• Dinner Key Spoil island enhancement (total of 10 acres), including mangrove and hammock restoration.
  • 1990s
    • Two Wetland restoration project within the Biscayne National Park; (1) at Campbell Drive extension and (2) 800’ bayward from SW 196th Street to the Bay
  • 2000s
    • Oleta River State Park mangrove wetland restoration project restored over 42.5 acres and enhancement of approximately 20 acres of mangrove habitat
    • Creation of over 1.65 acres of artificial reef at the Biscayne Bay Julia Tuttle
    • 16.6 acres seagrass restoration north of the Julia Tuttle in Biscayne Bay
    • Virginia Key Dune & Coastal Hammock Restoration

Off-shore Mitigation Projects

  • 1990s
    • Creation of approximately 16 acres of artificial reefs (1) POM-A included 595 reef modules in about 25’ of water located just north of Government Cut and (2) POM-B included approximately 360,000 tons of boulders in about 45’ of water located just south of Government Cut
  • 2000s
    • Over 9 acres of off-shore artificial reef created south of Government Cut
    • Funding the outplant of approximately 10,000 Acropora (staghorn) coral colonies to natural reef systems both north and south of Government Cut through a grant with the University of Miami Rosenstiel School of Marine and Atmospheric Science (RSMAS)
    • Relocated over 1,000 coral colonies to the natural reef system
    • Funded National Marine Fisheries Services to collect tissue from 160 Acropora corals from the Second (Middle) Reef to create 1,059 fragments that are being maintained at the RSMAS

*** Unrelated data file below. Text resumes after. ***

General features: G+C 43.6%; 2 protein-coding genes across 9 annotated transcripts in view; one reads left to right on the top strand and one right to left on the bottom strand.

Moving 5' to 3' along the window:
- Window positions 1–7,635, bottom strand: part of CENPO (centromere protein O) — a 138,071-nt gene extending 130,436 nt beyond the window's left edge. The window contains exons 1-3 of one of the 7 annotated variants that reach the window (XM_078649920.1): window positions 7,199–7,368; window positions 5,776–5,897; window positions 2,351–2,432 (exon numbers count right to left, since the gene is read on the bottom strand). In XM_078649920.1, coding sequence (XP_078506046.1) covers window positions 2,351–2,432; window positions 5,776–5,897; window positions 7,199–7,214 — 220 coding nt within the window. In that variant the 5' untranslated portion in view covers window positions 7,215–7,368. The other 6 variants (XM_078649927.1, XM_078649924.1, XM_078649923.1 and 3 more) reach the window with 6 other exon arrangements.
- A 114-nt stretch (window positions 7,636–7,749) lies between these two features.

Energy Savings

In 2012, the Port completed three major re-roofing projects, installing white, reflective roofing material geared toward reducing energy usage at the Port by 20 percent, in line with the Green and Sustainability Initiative. Energy-efficient practices maintained throughout PortMiami include:

  • Replacement of major A/C systems with Energy-Star rated systems
  • Installation of motion sensor controlled lights (turning off lights when rooms are vacant)
  • Reduction of water consumption through the installation of low-flow water usage plumbing fixtures
  • Utilization of recycled materials


Emissions Control

A series of emission reduction initiatives has been accomplished at the Port, ranging from the completion of the Cargo Gantry Crane Electrification project, to the installation of new electronic security gates - which reduce truck idling times - to using B-5 biodiesel fuel with a sulfur content of 15 parts per million -- well ahead of EPA's mandate. Through federal grants and in conjunction with our Port Partners, this program continues to reduce air and diesel emissions associated with cargo equipment and day-to-day operations.



In 2012, PortMiami relocated over 175 corals to the designated Coral Habitat Area located on the northeast corner of the Port. This is the third successful coral relocation project conducted by the Port. The monitoring of more than 40 acres of mangrove restoration at Oleta River State Park -- an ideal habitat for birds and aquatic species -- continues with a 100 percent success rate. PortMiami closely coordinates construction work at the Port to ensure trees are relocated (including over 150 trees from the Tunnel Project) to beautify the environment for our visitors and residents, and provide cooling shade, stormwater retention, and carbon sequestration.


LEED Certification

New structures are certified to at least the "Silver Level" under the Leadership in Energy and Environmental Design (LEED) Green Building Rating System developed by the U.S. Green Building Council, and all building interior and exterior rehabilitation work includes "LEED" elements per the Port's newly established design guidelines.